Should I schedule a pediatric endocrinology consultation if my child is having strange stools?
My child has had very strange bowel movements of late. Who should I take him to see?
It can be concerning as a parent when your child has changing or abnormal stools. Children have a wide range of what is considered normal stooling, including different colors, consistencies, and frequency. Your child's pediatrician can help evaluate these stools and determine if further workup should be pursued. The field of pediatric endocrinology focuses on childhood hormonal imbalances, diabetes mellitus, growth, and sexual development. A pediatric gastroenterologist, on the other hand, deals with stool and intestinal abnormalities, and may be the better choice if your child's stools are truly abnormal. However, before obtaining a specialist consultation, your primary care physician should evaluate your child's condition. If for example, his stool has changed slightly in color or frequency, this could be normal or related to a change in his diet. If your child is having blood in his stool or white or black stools, your pediatrician will likely refer you to a pediatric gastroenterologist for further evaluation. There are endocrinologic causes for a change in stool frequency such as a thyroid abnormality. If there is concern for hypo- or hyper-thyroidism, your pediatrician can start an initial workup, and if an abnormality is found, can then refer you and your child to a pediatric endocrinologist. So while changes in stooling can look worrisome, they are often within the range of normal. You should follow up with your child's pediatrician to discuss the specific symptoms, evaluate a stool sample if possible, and consider if a specialist consultation is recommended.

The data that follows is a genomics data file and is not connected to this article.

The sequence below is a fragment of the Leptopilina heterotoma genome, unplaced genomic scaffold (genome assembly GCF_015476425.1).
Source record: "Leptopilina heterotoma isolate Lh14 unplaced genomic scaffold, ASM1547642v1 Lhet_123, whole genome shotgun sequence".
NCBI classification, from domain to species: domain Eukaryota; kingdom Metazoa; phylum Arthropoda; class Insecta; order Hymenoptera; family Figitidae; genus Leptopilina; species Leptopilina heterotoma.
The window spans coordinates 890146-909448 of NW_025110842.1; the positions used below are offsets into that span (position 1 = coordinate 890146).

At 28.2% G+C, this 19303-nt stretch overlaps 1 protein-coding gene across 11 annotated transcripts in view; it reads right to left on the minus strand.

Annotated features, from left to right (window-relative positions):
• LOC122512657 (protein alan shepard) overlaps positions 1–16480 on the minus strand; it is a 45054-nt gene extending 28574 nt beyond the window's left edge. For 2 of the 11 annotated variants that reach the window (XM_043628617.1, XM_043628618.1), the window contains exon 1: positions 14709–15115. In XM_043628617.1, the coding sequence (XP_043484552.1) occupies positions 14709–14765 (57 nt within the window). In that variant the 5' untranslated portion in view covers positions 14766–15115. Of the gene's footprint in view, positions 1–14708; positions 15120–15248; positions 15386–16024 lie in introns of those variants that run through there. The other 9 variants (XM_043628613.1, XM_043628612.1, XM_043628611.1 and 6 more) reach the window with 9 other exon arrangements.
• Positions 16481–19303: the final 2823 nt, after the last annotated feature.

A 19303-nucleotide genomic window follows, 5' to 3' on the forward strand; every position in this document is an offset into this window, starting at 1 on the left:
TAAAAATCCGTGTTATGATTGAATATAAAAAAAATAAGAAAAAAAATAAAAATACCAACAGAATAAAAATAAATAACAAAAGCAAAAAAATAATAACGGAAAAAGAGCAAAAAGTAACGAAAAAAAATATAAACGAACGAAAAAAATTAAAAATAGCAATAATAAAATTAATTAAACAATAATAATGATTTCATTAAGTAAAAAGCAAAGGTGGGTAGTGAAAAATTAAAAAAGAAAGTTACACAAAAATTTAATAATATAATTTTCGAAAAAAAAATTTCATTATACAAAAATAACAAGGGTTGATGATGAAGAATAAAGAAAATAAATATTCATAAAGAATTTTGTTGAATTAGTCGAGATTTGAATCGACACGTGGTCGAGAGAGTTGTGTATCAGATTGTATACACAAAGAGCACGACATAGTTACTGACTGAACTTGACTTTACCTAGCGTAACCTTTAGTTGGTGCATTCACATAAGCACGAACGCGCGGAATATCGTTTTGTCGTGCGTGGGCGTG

This answer is for general informational purposes only and is not a substitute for professional medical advice.
If you think you may have a medical emergency, call your doctor or (in the United States) 911 immediately. Always seek the advice of your doctor before starting or changing treatment. Medical professionals who provide responses to health-related questions are intended third party beneficiaries with certain rights under Zocdoc’s Terms of Service.
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